Royal Red Cross

    The National Archives | DocumentsOnline | Image Details

    WO 373/7-ir2266-p123&124
  16. dbf

    dbf Moderatrix MOD

    206516 War Substantive Sister, Temporary Matron Sarah Alice WADE, Q.A.I.M.N.S., 93 GENERAL HOSPITAL

    Miss WADE, Q.A.I.M.N.S. as Matron of a Gen Hospital (1200 beds) has since joining this unit & during the period under review, carried out her duties with energy and efficiency. She has at all times set a high standard of loyalty and cheerful devotion to duty to the nursing staff under her, and has maintained under difficult conditions, in all departments of the Hospital, a level of nursing efficiency worthy of the high traditions of her service and profession.

    (Period 27 Aug - 31 Dec 43 Sa?????a (Tripoli) and Barletta)


    The National Archives | DocumentsOnline | Image Details
    WO 373/7-ir2266-p1235
    Name Wade, Sarah Alice
    Rank: Sister, Temporary Matron, Acting Principal Matron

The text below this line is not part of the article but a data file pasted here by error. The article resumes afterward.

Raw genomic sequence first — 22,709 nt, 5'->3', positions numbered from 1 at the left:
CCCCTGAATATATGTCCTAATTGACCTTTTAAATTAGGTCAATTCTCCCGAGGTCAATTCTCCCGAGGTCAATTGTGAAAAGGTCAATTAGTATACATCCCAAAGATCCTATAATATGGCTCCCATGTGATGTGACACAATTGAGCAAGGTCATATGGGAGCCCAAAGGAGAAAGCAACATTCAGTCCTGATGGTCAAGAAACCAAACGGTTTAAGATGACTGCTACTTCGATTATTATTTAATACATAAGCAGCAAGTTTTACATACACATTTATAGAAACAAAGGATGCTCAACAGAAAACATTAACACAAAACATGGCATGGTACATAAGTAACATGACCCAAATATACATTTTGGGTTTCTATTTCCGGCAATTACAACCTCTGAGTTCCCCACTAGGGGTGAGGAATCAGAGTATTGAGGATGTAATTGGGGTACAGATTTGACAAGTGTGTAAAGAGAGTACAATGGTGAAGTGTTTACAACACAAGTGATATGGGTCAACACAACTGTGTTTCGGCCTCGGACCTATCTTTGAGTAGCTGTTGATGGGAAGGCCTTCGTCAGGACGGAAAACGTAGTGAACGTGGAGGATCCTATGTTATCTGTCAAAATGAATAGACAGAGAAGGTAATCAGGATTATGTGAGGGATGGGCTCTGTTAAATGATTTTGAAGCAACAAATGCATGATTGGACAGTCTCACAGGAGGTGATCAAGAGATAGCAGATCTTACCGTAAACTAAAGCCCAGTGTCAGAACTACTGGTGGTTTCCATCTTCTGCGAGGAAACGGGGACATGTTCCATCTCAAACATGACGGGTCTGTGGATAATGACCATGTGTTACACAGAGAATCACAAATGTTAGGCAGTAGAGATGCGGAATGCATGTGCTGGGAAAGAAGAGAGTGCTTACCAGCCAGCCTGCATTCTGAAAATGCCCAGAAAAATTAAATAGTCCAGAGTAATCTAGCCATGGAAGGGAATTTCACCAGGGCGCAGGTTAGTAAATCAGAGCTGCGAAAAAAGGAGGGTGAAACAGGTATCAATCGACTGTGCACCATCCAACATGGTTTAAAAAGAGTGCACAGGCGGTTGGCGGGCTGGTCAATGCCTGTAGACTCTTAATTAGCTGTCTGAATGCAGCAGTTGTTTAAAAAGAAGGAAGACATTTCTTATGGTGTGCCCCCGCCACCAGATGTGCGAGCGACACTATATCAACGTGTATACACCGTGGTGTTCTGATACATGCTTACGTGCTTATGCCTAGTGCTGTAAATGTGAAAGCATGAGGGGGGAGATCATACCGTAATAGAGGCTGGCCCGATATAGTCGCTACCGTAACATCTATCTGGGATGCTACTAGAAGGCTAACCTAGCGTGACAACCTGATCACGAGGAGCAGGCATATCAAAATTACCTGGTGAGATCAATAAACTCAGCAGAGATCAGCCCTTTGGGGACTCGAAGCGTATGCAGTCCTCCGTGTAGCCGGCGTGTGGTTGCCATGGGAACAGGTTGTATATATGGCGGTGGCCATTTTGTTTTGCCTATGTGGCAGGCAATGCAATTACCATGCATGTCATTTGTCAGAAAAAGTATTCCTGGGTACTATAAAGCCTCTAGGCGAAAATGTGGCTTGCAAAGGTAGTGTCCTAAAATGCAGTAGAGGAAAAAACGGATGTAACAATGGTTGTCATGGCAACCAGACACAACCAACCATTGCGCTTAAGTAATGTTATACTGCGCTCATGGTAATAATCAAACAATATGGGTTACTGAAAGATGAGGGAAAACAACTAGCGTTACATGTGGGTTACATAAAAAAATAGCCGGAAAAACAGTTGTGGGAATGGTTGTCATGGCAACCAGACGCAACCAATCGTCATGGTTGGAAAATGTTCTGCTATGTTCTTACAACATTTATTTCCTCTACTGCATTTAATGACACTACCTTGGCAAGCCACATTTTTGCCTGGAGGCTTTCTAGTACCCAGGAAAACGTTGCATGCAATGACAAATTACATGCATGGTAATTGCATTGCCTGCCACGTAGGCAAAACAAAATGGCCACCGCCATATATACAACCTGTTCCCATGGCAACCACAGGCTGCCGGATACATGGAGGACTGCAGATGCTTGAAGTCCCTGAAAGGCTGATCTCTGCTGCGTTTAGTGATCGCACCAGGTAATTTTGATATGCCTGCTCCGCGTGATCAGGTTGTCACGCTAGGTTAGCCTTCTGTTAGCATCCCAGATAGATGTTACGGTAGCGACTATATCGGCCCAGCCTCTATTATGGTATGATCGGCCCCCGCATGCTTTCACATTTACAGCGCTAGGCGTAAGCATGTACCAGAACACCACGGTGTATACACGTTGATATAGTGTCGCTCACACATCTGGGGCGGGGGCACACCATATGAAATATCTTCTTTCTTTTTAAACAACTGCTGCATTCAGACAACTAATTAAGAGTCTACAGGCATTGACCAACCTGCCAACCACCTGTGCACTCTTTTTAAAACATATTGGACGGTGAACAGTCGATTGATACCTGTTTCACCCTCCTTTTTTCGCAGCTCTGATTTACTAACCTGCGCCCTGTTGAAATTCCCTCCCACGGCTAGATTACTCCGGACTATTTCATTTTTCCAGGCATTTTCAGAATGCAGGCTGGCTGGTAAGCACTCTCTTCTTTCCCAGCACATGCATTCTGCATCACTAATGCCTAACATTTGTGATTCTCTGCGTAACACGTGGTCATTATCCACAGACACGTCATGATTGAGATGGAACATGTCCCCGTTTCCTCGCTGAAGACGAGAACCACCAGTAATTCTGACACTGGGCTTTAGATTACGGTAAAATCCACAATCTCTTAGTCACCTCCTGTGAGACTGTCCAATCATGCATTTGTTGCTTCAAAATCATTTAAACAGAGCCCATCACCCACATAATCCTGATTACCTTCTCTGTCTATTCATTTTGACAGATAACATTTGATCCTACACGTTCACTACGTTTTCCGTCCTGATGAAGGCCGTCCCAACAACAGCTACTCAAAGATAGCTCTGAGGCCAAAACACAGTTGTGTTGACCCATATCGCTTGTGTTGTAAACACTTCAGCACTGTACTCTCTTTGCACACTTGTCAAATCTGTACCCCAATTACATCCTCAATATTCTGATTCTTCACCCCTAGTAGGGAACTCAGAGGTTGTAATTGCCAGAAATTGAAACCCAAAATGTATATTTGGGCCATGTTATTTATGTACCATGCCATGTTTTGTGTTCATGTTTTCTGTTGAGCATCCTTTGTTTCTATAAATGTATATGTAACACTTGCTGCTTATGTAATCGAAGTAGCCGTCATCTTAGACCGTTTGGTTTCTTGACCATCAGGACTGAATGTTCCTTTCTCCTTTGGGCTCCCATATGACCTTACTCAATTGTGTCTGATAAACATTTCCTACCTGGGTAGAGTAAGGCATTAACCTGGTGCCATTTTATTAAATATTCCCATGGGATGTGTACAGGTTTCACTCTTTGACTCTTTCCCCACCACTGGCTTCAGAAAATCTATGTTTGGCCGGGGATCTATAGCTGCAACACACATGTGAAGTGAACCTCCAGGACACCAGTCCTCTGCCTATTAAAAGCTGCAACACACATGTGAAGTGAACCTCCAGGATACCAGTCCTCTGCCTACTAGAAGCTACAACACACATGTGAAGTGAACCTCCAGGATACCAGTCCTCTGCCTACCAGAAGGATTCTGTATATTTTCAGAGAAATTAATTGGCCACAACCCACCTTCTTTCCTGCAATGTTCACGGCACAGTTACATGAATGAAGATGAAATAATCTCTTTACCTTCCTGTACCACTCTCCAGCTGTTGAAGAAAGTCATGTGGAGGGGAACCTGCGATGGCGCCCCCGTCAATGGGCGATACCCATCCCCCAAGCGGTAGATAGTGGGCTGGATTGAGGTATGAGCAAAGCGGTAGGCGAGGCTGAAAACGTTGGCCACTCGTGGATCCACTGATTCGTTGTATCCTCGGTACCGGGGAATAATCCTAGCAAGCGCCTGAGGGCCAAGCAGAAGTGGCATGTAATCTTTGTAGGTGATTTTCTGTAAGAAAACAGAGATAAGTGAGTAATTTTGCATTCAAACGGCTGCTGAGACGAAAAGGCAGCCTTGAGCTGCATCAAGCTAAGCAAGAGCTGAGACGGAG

Service No: P/206516
    Regiment: 101 British General Hospital
    Theatre of Combat or Operation: North West Europe 1944-45
    Award: Bar to Royal Red Cross
    Date of Announcement in London Gazette: 11 October 1945
    Date 1945
    Catalogue reference WO 373/55
    The National Archives | DocumentsOnline | Image Details
  17. dbf

    dbf Moderatrix MOD

    P/209741 Sister Flora McDonald BARBOUR, T.A.N.S., 92 GENERAL HOSPITAL, 57 Area, C.M.F.

    Nursing Officer Miss BARBOUR has been working as operation theatre sister since the hospital opened in this area. During this time operations have averaged twenty a day for a period of nearly two months. Many of these operations have been on patient with the gravest and most extensive injuries and such duty is well known to be physically and mentally exhausting. In the ordinary call of duty a theatre sister would not be expected to have to stand up to much pressure or so long a period, but though working night and day her work was always efficiently carried out and sudden emergencies were met with unruffled calm & cheerfulness.